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#1 2008-05-31 19:20:06

tomwald
Moderator
From: 78722
Registered: 2008-05-27
Posts: 288

Critical Mass -- my safest daytime Austin ride ever!

I met with dozens, perhaps hundreds of other bicycle riders yesterday to safely see a bit of central Austin by bicycle.

It turns out that it was my longest ever daytime ride in Austin (of sixteen years of Austin bicycling) free of threats from motorists driving recklessly, violating traffic laws, and harassing and/or threatening me.
The only two problems of note:
1) There was a bicycle-bicycle collision just a few bicyclists in front of me that required me to slow down and stop.  (There were no injuries to anyone in that collision.)
2) A police officer gave, via a loud speaker, an arbitrary order to me and others.  I have filed a complaint with the police monitor.

Critical Mass began in San Francisco in the early 1990's as a response to reckless motorists, law-breaking motorists, and other motorists who would go so far as to threaten or assault other road users.

Thank you to the bicyclists and motorists who made my safe ride yesterday possible.

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#2 2008-06-01 13:09:14

Adriel
Member
Registered: 2008-05-27
Posts: 91

Re: Critical Mass -- my safest daytime Austin ride ever!

I enjoyed it a lot.  I was the guy on the lemond with the saddle bags.

I heard the police officer order everyone to the right lane, and I pondered as I saw all the cars, why they were not treated as a single entity.  We were not a single entity, we were about 300 individual entities.  However, when a police office shouts stay in the right lane, on a loudspeaker, I tend to comply which I did.  And to my knowledge no person was arrested for any reason, so it was a good ride.

One other item of note.  At guadalupe and 1st there was a red truck honking and I was blocking him to let everyone through, and someone on my left said "I dare you, I'll give you a dollar".  If you read this.  Next time you want to dare someone to run a cyclist over, make sure it is you they will run over, I have no desire to be crushed by a car.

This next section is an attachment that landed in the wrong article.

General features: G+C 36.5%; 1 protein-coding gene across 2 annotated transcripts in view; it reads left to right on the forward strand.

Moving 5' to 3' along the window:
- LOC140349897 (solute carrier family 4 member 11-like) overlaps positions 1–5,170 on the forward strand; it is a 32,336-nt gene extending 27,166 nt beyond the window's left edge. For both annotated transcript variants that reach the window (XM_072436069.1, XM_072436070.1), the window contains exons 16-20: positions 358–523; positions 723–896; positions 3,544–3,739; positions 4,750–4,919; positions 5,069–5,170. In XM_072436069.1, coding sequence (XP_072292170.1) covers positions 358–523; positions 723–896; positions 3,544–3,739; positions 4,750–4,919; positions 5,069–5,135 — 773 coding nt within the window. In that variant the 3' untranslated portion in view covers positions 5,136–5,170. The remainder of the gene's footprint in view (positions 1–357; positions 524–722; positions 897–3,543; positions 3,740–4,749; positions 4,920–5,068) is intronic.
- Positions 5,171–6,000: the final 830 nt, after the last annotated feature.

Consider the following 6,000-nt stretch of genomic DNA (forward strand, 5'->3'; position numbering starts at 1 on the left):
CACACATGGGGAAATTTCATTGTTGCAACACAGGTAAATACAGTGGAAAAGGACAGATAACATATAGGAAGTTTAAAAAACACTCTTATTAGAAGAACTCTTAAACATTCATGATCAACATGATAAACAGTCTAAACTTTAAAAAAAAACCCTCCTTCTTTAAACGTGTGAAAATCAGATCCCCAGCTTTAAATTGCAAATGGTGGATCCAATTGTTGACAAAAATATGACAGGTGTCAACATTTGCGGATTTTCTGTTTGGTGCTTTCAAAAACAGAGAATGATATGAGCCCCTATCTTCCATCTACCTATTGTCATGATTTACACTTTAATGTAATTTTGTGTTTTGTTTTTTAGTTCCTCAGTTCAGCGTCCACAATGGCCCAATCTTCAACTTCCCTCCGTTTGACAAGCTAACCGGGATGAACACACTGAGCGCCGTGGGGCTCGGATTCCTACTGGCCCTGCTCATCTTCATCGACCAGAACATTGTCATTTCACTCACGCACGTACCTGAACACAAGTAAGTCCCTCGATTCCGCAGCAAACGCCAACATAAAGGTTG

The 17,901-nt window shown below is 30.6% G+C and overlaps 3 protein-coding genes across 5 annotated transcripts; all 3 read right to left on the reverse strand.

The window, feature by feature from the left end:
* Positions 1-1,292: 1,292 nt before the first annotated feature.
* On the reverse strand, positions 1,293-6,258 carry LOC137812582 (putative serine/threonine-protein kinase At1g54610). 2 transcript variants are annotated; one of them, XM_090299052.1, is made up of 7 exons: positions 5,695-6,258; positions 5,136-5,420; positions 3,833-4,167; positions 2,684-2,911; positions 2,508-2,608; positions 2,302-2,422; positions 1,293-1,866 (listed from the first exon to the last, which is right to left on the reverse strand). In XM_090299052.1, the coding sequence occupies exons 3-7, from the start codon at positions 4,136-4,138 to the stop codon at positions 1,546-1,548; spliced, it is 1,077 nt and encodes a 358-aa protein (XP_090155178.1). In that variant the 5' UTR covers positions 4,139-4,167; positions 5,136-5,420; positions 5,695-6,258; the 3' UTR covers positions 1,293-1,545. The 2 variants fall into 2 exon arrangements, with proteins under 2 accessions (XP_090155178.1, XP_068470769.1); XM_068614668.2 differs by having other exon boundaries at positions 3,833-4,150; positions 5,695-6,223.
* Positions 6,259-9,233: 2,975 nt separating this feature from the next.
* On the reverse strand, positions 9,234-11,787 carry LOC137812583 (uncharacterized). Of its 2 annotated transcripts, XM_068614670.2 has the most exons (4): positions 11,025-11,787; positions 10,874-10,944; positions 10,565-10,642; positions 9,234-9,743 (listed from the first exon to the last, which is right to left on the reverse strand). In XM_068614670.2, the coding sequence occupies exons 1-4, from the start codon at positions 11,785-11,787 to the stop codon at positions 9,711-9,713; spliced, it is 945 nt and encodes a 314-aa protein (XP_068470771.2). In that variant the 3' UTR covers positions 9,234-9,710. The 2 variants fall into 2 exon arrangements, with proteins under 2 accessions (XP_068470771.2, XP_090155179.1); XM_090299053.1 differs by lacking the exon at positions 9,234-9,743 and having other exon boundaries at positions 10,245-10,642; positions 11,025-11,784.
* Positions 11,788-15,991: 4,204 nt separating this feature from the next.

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#3 2008-06-02 09:11:27

Jason
Member
From: Austin, TX
Registered: 2008-05-31
Posts: 48
Website

Re: Critical Mass -- my safest daytime Austin ride ever!

I had a great time this weekend as well. There weren't any tickets or arrests at all and with the exception of the officer with the loudspeaker we didn't have any police involvement whatsoever. Overall it was a very peaceful, laid back and slow-paced ride. I was piloting the blue single speed IRO with the big yellow trailer hauling the tunes, good to see y'all out there. Talk about perfect weather for riding!

Another rider sent me a link to his pictures, check them out:
http://www.flickr.com/photos/sentient_r … 356525722/

Adriel: Sorry to hear about the people taunting the driver. I actually had a driver push my trailer with his truck (twice) at one point in the ride. I didn't retaliate or respond negatively, but I did have my video camera in-hand so I got his license plate number and a shot of his face (and his finger). Eh, I guess it happens.

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#4 2008-06-02 13:27:48

dougmc
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Registered: 2008-06-01
Posts: 553

Re: Critical Mass -- my safest daytime Austin ride ever!

It was my first CM ride.  I wouldn't call it my safest ride.

I felt more threatened by motorists than usual.  Many motorists were amused, some were confused, many were annoyed and a few were mad.  There was a fair amount of engine revving and yelling going on, and that made me nervous.  Normally I'm not really threatened by motorists at all.  I was also somewhat concerned about a bike-bike collision, as it was quite crowded and very chaotic.  Worked out OK though, at least for me.

I'm guessing that any cyclists riding near the mass, but not actually part of the mass, might feel less safe than usual, as the mass obviously riled up a lot of motorists, and while only a fool would do something stupid with hundreds of people ready to pounce on you, they might be a lot more bold if it's a lone cyclist.

It was nice to be able to ride down these roads at a leisurely pace, however, not worrying about getting hit by a car.  Many of those roads I wouldn't ride on by myself.